Later in 1425, Ghiberti was given another commission, for the east doors, and this time there was literally no contest. The bronze panels of these doors (image below) added a whole new dimension to art – depth. Michelangelo said these doors were fit to be the gates of paradise.

(behind gates and tourists … and these are copies! The originals are in the museum)

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One last look back at the Duomo facade …. pink and green? Like pajamas? Or beautiful? what do you think?

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(I know it seems like a long time ago, but when we left off on our Italy trip, it was the middle of Tuesday, we were at Villa Gondi learning how they make olive oil and now wine) ….

Yes, in addition to learning about how they make olive oil, we toured the facilities of how/where they make wine. In Tuscany. Italy.


After learning about the olive oil equipment and steps … we ended up on the ground floor, and Steve opened this (big) door to lead us back to where the grapes start ….

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The wine made in this region of Italy/Tuscany is Chianti wine … but wine made here also has to adhere to specific standards to be considered Chianti (and get it on a label). If you want to learn more about the standards Chianti wine must adhere to, visit the Wikipeda article.

But first:

Do you know how they make white wine?

Nope, not with green grapes (although, sometimes). It’s with peeled grapes (green and red). The red in red wine comes from processing the grapes with the skin still on.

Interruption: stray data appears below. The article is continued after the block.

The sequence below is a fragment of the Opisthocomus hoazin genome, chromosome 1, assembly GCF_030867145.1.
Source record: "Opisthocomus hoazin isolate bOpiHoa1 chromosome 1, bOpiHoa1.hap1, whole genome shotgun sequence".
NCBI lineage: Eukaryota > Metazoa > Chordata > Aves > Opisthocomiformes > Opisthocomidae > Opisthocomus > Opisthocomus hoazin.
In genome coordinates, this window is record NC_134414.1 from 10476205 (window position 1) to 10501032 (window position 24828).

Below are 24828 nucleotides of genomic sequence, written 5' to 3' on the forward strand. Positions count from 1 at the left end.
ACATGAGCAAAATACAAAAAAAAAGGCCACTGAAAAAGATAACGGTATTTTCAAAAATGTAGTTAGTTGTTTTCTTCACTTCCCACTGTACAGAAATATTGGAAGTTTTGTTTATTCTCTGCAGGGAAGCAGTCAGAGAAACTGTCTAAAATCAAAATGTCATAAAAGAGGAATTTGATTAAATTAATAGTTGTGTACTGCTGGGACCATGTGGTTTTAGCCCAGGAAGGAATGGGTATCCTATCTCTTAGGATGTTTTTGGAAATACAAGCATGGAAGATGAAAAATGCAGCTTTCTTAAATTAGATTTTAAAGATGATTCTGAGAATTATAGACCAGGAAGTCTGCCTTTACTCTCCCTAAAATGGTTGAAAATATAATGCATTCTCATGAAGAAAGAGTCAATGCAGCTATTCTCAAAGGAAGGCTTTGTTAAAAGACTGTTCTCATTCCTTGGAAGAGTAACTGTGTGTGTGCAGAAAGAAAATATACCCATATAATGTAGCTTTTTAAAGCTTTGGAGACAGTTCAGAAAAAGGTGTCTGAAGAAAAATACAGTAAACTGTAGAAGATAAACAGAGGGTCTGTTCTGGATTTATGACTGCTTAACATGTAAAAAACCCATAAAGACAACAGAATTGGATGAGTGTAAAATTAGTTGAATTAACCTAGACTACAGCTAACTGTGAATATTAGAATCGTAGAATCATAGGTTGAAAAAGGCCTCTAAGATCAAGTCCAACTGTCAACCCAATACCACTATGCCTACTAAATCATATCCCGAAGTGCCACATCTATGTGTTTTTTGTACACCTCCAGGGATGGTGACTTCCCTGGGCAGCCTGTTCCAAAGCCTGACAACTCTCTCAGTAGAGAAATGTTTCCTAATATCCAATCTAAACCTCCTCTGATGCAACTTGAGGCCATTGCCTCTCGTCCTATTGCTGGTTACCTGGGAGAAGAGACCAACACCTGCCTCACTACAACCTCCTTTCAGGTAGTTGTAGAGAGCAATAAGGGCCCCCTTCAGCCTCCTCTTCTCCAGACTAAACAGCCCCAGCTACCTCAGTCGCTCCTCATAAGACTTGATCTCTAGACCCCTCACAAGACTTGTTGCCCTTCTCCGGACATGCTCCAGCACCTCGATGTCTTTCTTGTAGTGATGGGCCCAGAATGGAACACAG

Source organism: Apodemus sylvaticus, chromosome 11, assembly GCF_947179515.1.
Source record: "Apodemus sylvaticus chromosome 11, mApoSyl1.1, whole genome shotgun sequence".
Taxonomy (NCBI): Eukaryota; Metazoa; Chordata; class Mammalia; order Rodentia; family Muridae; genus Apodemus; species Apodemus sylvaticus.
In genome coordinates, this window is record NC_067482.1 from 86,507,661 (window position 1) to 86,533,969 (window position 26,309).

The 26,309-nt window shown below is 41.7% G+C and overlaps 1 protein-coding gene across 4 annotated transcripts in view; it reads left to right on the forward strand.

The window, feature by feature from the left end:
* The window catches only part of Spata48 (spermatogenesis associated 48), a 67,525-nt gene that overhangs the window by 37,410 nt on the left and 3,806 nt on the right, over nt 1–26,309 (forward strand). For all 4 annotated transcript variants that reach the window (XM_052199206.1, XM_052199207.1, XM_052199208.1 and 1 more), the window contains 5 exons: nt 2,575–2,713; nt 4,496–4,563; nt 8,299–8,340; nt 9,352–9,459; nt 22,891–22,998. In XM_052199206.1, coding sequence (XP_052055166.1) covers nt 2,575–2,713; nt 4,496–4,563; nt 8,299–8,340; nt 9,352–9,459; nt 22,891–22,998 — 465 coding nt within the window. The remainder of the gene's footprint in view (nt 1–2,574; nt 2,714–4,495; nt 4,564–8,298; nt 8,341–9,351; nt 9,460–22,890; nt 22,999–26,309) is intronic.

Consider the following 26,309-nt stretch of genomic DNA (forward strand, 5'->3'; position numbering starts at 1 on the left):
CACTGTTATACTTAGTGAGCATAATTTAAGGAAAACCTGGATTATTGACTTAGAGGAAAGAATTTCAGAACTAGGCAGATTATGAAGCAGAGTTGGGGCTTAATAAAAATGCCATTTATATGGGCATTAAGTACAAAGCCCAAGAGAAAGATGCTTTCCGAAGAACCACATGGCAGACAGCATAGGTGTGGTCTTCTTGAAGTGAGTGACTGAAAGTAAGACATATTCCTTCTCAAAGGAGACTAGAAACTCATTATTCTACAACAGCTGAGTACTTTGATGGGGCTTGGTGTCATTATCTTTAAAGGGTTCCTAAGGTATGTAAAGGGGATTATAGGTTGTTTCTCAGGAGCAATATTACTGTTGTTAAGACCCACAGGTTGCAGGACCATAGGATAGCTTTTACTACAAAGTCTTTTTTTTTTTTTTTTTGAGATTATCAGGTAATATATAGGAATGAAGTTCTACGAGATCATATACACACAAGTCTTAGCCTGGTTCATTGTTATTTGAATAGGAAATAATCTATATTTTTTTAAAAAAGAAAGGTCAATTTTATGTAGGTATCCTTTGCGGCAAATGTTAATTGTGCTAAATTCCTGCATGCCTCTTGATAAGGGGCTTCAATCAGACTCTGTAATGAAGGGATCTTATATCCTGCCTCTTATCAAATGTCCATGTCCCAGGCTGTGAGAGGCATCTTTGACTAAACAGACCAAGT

The image below is one of the contraptions used to process the peeled grapes for white wine. Red wine grapes have to sit for awhile first (to help break down the skin) so they’re not processed like this …

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Those vats behind Steve are holding grapes-turning-into-red-wine …

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We got to see all the big oak barrels where the red wine is aged …. these big big ones (pictured below) are for (I think) the reserva grade wine (middle of the 3 levels). Smaller barrels are used for gran reserva.

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Learn about Chianti Rufina

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And finally, for a fuller idea of the space, check out the video below that I happened to find on …

Even for someone who doesn’t drink wine … this was FASCINATING!


Florence, Italy – Villa Gondi – Tuesday

The Tuesday of our week in Italy was for pre-wedding festivities with Angela, Devo and the rest of their guests.